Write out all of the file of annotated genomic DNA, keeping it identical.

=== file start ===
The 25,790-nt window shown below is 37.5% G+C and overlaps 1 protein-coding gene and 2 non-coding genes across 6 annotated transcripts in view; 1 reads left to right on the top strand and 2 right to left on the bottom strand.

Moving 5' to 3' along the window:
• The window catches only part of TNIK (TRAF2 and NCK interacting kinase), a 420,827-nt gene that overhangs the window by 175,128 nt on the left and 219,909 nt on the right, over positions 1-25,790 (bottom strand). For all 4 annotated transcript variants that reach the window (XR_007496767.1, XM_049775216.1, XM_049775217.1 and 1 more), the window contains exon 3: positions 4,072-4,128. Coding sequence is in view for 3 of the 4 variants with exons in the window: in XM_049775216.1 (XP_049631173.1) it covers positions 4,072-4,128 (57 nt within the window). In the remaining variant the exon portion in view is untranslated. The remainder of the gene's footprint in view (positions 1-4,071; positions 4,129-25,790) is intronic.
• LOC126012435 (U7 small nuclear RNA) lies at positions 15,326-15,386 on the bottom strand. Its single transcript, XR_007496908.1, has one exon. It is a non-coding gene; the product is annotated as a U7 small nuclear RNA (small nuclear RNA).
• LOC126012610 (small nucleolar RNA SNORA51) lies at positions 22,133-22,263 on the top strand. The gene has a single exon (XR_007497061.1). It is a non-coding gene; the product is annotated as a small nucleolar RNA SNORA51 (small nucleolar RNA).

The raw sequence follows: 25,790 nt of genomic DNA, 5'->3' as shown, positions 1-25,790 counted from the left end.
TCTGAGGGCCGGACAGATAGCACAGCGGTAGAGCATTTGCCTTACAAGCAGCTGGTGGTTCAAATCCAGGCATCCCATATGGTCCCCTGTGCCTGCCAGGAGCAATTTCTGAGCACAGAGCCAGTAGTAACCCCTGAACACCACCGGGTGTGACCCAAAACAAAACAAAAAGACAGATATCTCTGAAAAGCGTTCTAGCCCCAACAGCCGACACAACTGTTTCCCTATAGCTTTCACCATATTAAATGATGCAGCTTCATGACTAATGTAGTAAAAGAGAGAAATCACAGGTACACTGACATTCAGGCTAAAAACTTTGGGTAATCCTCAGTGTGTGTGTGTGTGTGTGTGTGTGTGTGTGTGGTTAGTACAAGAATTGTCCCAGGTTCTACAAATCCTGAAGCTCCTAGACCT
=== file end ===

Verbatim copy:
The 25,790-nt window shown below is 37.5% G+C and overlaps 1 protein-coding gene and 2 non-coding genes across 6 annotated transcripts in view; 1 reads left to right on the top strand and 2 right to left on the bottom strand.

Moving 5' to 3' along the window:
• The window catches only part of TNIK (TRAF2 and NCK interacting kinase), a 420,827-nt gene that overhangs the window by 175,128 nt on the left and 219,909 nt on the right, over positions 1-25,790 (bottom strand). For all 4 annotated transcript variants that reach the window (XR_007496767.1, XM_049775216.1, XM_049775217.1 and 1 more), the window contains exon 3: positions 4,072-4,128. Coding sequence is in view for 3 of the 4 variants with exons in the window: in XM_049775216.1 (XP_049631173.1) it covers positions 4,072-4,128 (57 nt within the window). In the remaining variant the exon portion in view is untranslated. The remainder of the gene's footprint in view (positions 1-4,071; positions 4,129-25,790) is intronic.
• LOC126012435 (U7 small nuclear RNA) lies at positions 15,326-15,386 on the bottom strand. Its single transcript, XR_007496908.1, has one exon. It is a non-coding gene; the product is annotated as a U7 small nuclear RNA (small nuclear RNA).
• LOC126012610 (small nucleolar RNA SNORA51) lies at positions 22,133-22,263 on the top strand. The gene has a single exon (XR_007497061.1). It is a non-coding gene; the product is annotated as a small nucleolar RNA SNORA51 (small nucleolar RNA).

The raw sequence follows: 25,790 nt of genomic DNA, 5'->3' as shown, positions 1-25,790 counted from the left end.
TCTGAGGGCCGGACAGATAGCACAGCGGTAGAGCATTTGCCTTACAAGCAGCTGGTGGTTCAAATCCAGGCATCCCATATGGTCCCCTGTGCCTGCCAGGAGCAATTTCTGAGCACAGAGCCAGTAGTAACCCCTGAACACCACCGGGTGTGACCCAAAACAAAACAAAAAGACAGATATCTCTGAAAAGCGTTCTAGCCCCAACAGCCGACACAACTGTTTCCCTATAGCTTTCACCATATTAAATGATGCAGCTTCATGACTAATGTAGTAAAAGAGAGAAATCACAGGTACACTGACATTCAGGCTAAAAACTTTGGGTAATCCTCAGTGTGTGTGTGTGTGTGTGTGTGTGTGTGTGTGGTTAGTACAAGAATTGTCCCAGGTTCTACAAATCCTGAAGCTCCTAGACCT